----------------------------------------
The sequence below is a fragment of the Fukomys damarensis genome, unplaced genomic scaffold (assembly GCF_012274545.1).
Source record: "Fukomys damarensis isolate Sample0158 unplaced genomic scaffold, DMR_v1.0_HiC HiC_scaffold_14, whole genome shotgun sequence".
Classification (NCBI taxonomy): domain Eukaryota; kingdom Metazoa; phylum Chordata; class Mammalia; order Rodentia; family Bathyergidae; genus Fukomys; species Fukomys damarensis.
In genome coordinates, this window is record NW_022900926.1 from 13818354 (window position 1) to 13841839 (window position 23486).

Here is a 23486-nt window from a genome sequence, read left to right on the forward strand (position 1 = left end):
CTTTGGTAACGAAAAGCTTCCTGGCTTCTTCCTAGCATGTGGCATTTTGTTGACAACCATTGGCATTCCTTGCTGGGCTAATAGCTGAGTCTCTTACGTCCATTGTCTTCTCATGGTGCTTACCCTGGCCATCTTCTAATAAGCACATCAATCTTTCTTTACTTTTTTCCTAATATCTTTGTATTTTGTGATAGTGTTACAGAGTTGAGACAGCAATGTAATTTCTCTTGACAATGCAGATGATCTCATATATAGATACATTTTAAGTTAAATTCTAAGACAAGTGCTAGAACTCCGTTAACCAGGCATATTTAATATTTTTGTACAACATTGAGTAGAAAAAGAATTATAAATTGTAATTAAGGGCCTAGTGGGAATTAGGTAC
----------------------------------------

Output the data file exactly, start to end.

The sequence below is a fragment of the Fukomys damarensis genome, unplaced genomic scaffold (assembly GCF_012274545.1).
Source record: "Fukomys damarensis isolate Sample0158 unplaced genomic scaffold, DMR_v1.0_HiC HiC_scaffold_14, whole genome shotgun sequence".
Classification (NCBI taxonomy): domain Eukaryota; kingdom Metazoa; phylum Chordata; class Mammalia; order Rodentia; family Bathyergidae; genus Fukomys; species Fukomys damarensis.
In genome coordinates, this window is record NW_022900926.1 from 13818354 (window position 1) to 13841839 (window position 23486).

Here is a 23486-nt window from a genome sequence, read left to right on the forward strand (position 1 = left end):
CTTTGGTAACGAAAAGCTTCCTGGCTTCTTCCTAGCATGTGGCATTTTGTTGACAACCATTGGCATTCCTTGCTGGGCTAATAGCTGAGTCTCTTACGTCCATTGTCTTCTCATGGTGCTTACCCTGGCCATCTTCTAATAAGCACATCAATCTTTCTTTACTTTTTTCCTAATATCTTTGTATTTTGTGATAGTGTTACAGAGTTGAGACAGCAATGTAATTTCTCTTGACAATGCAGATGATCTCATATATAGATACATTTTAAGTTAAATTCTAAGACAAGTGCTAGAACTCCGTTAACCAGGCATATTTAATATTTTTGTACAACATTGAGTAGAAAAAGAATTATAAATTGTAATTAAGGGCCTAGTGGGAATTAGGTAC